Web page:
Revealing How Bacterial Organelles Assemble
June 23, 2017
Scientists are providing the clearest view yet of an intact bacterial microcompartment, revealing the structure and assembly of the organelle’s protein shell at atomic-level resolution. They studied the “photogenic” organelle shell of an ocean-dwelling slime bacteria Haliangium ochraceum. Providing the first view of the shell of an intact bacterial organelle membrane, this full structural view can help provide important information for beneficial use in fighting pathogens or bioengineering bacterial organelles. The research team said these organelles, or bacterial microcompartments (BMCs), are used by some bacteria to fix carbon dioxide. Thus, understanding how the microcompartment membrane is assembled, as well as how it lets some compounds pass through while impeding others, could contribute to research in enhancing carbon fixation and, more broadly, bioenergy. This class of organelles also helps many types of pathogenic bacteria metabolize compounds that are not available to normal, nonpathogenic microbes, giving the pathogens a competitive advantage.
Sutter, M., et al. “Assembly Principles and Structure of a 6.5-MDa Bacterial Microcompartment Shell.” Science 23(6344), 1293–1297 (2017). [DOI:10.1126/science.aan3289].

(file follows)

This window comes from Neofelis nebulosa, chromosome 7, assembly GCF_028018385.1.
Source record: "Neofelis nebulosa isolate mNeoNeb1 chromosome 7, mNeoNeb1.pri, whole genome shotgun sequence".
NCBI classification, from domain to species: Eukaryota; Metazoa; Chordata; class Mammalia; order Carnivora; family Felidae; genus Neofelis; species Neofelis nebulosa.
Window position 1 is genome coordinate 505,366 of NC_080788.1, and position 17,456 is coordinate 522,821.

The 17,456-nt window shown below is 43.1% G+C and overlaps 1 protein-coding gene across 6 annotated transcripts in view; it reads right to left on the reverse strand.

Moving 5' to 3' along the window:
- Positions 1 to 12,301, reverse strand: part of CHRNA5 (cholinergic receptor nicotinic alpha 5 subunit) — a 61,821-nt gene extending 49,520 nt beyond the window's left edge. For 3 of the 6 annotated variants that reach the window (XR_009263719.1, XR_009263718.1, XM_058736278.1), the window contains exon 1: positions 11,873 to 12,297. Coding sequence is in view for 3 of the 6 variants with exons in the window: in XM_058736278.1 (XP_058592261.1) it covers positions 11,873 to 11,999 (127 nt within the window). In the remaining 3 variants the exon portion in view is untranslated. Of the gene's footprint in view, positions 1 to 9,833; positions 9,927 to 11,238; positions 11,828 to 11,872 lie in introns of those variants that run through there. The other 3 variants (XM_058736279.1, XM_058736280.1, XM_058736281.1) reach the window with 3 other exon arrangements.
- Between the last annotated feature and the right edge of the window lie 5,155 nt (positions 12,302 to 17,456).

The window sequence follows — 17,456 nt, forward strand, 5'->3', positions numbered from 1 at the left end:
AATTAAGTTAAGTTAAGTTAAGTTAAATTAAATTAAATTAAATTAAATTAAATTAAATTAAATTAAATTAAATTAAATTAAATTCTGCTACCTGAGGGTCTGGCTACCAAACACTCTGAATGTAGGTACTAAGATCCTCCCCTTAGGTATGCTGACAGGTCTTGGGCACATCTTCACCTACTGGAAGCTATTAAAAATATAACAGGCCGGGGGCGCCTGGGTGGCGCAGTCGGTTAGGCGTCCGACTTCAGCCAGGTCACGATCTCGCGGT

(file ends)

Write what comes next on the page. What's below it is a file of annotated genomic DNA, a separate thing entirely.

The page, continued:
Instruments and Facilities Used: Michigan State University–DOE Plant Research Laboratory and the Molecular Biophysics and Integrated Bioimaging Division at Lawrence Berkeley National Laboratory; Stanford Synchrotron Radiation Lightsource.
Funding Acknowledgements: Support: National Institutes of Health’s (NIH) National Institute of Allergy and Infectious Diseases (NIAID) grant 1R01AI114975-01 and the Office of Basic Energy Sciences (OBES), U.S. Department of Energy (DOE) Office of Science, under contract no. DE-FG02-91ER20021. Advanced Light Source (ALS), Lawrence Berkeley National Laboratory (LBNL) support: OBES, Director, DOE Office of Science, under contract no. DE-AC02-05CH11231. B.G. support: advanced postdoctoral mobility fellowship from Swiss National Science Foundation (NSF; project P300PA_160983). Use of Stanford Synchrotron Radiation Lightsource (SSRL), SLAC National Accelerator Laboratory (SLAC) support: OBES, DOE Office of Science, under contract no. DE-AC02-76SF00515. M.S. and C.A.K.: inventors on patent application 62509553 submitted by LBNL that covers strategies for scaling the shell-protein system described in this work. Cryo-EM map of complete shell deposited at Electron Microscopy Data Bank (EMDB) with accession code EMD-8747. X-ray crystallographic coordinates and structure-factor files deposited in Protein Data Bank (PDB) under the following accession numbers: 5V74 (complete shell), 5V75 (BMC-T2), and 5V76 (BMC-T3).